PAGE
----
The reduction in size of goalie pads isn’t expected to affect the Kings’ goaltenders
The size of goalie pads is being reduced, though when the subject is raised among those with ties to the state of affairs in the Kings’ net it’s not exactly treated as a drastic measure.
“I really don’t think the pad restrictions are going to generate that much more offense,” said Ben Scrivens.
It may not be instantly discernible from the 300-level, though for those fortunate to sit in close proximity to pucks that ricochet off Scrivens, Jonathan Quick and the visiting goaltenders at Staples Center, there may be actually now be a five hole where two pads previously had conjoined to form a nearly impenetrable wall along the ice.
Just don’t expect to wipe away a solitary tear as the size reduction leads to a scoring spike that evokes fond memories of offensive production associated with the era of the Smythe Division.
“I don’t think you’re ever going to get to the 7-6 and 8-7 scores that you saw in the past, regardless of what you do,” said Kim Dillabaugh, Goaltender Development.
Goalie pads will be reduced by 10% from the knee to thigh for the coming season, which will free up roughly two inches of space on each leg. This will not affect Scrivens or Jonathan Quick greatly. While it’s easy to read between the lines and assume that this maneuver is an attempt to loosen the offensive reins of a league that has experienced a decline in goal scoring for four consecutive years, it’s more of a sensible approach to curtail disproportionate pad length as a response to the question of “Does the equipment make a player better,” an issue raised at the GM Meetings in March by former King Mathieu Schneider, the special assistant to the executive director for the NHLPA.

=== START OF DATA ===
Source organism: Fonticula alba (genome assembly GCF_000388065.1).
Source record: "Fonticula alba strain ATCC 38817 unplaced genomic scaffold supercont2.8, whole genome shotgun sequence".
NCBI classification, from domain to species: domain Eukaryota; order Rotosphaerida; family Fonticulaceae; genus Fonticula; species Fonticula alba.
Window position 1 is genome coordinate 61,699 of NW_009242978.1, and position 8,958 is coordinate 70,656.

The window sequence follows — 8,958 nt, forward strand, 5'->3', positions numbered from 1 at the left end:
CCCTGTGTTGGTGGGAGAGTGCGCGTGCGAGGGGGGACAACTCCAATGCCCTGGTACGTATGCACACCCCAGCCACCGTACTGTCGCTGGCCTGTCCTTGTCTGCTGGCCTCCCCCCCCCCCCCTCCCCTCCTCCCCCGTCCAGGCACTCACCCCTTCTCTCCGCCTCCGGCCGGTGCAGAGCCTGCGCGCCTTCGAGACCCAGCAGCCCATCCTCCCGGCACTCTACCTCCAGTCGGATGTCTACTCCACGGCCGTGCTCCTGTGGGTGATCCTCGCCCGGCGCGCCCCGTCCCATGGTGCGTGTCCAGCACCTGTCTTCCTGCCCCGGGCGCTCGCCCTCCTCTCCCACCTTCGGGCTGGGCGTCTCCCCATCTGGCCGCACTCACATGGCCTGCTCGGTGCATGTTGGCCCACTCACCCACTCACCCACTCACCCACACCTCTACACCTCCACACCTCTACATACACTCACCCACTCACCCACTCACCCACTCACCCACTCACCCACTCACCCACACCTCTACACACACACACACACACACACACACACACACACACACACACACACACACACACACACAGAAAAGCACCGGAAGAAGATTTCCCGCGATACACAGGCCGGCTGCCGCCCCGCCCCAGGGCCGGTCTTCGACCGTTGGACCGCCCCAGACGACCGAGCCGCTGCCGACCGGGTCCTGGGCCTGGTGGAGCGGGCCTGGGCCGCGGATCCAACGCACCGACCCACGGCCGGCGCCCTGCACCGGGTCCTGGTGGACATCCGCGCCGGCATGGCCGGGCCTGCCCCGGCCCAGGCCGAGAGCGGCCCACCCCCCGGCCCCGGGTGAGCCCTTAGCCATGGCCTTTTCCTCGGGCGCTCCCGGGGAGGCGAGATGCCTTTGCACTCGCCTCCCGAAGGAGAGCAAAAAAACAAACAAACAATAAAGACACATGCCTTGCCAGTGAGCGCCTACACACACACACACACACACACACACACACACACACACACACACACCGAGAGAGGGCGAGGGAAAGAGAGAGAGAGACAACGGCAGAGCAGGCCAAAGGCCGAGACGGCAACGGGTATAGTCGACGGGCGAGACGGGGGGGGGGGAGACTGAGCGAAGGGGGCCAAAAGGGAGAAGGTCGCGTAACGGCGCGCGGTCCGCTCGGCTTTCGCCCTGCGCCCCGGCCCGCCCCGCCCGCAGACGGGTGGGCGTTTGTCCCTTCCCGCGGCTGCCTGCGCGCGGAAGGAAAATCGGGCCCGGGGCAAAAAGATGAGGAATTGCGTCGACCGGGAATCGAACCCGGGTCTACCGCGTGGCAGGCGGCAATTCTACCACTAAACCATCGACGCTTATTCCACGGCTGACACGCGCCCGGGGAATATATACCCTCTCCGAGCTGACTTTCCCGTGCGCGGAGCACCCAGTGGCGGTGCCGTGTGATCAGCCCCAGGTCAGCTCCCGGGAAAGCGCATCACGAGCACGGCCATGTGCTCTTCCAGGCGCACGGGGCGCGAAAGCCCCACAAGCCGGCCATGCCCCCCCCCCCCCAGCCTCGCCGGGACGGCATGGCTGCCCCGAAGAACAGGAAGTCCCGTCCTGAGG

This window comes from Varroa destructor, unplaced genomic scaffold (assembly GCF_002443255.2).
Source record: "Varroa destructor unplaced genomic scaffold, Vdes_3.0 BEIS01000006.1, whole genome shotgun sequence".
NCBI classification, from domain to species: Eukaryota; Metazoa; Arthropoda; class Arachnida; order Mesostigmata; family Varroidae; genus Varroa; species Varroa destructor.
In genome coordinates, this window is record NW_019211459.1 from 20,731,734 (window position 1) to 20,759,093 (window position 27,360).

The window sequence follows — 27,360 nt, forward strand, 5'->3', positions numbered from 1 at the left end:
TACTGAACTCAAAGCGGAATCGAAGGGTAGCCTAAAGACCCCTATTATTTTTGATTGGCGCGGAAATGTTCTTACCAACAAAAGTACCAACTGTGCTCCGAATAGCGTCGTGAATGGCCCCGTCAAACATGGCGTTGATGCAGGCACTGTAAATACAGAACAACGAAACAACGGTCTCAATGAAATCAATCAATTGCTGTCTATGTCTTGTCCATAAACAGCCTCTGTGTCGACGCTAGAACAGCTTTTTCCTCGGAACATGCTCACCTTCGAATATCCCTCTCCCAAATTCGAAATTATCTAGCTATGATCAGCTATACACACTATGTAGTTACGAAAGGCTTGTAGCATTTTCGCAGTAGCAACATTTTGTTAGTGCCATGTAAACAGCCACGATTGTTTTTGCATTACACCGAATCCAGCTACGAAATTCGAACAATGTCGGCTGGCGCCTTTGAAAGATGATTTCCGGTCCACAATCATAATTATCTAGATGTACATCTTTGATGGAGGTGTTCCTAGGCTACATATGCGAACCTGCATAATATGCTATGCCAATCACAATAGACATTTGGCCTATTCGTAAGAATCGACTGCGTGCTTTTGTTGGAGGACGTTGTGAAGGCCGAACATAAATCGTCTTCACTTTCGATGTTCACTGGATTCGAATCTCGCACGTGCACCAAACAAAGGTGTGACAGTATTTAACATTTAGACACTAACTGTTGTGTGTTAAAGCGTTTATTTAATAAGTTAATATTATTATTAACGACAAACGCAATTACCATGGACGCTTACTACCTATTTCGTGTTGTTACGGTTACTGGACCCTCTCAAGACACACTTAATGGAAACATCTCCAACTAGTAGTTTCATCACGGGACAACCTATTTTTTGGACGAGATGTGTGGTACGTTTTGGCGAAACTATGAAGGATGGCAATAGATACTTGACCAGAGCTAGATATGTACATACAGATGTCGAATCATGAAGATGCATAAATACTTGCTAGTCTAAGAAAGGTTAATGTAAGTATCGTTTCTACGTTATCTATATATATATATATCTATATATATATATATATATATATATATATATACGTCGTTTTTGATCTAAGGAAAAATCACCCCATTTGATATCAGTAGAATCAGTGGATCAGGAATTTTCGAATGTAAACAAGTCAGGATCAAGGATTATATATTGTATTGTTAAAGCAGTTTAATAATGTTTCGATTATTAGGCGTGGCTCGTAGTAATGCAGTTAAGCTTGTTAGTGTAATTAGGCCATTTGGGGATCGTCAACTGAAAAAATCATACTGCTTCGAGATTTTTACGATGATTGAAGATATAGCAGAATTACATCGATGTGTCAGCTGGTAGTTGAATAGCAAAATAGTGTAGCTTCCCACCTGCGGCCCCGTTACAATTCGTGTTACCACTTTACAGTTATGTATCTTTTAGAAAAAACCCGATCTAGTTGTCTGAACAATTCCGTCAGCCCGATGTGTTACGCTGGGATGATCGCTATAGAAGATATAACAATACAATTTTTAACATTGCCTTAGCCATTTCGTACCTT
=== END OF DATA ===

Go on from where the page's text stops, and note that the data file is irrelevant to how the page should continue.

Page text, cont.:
“I think it’s…that the goalies have pushed the envelope as far as how they’re wearing their pads, more so than anything,” said Goaltending Coach Bill Ranford. “Using the skate blocks that keep the pad off the skate – it’s more aspects of that that they’re looking at, and I think guys have just crept up with taller and taller pads. I guess somewhat it has to do with the scoring aspect of it, but I think it’s just guys have just pushed the envelope way too much.”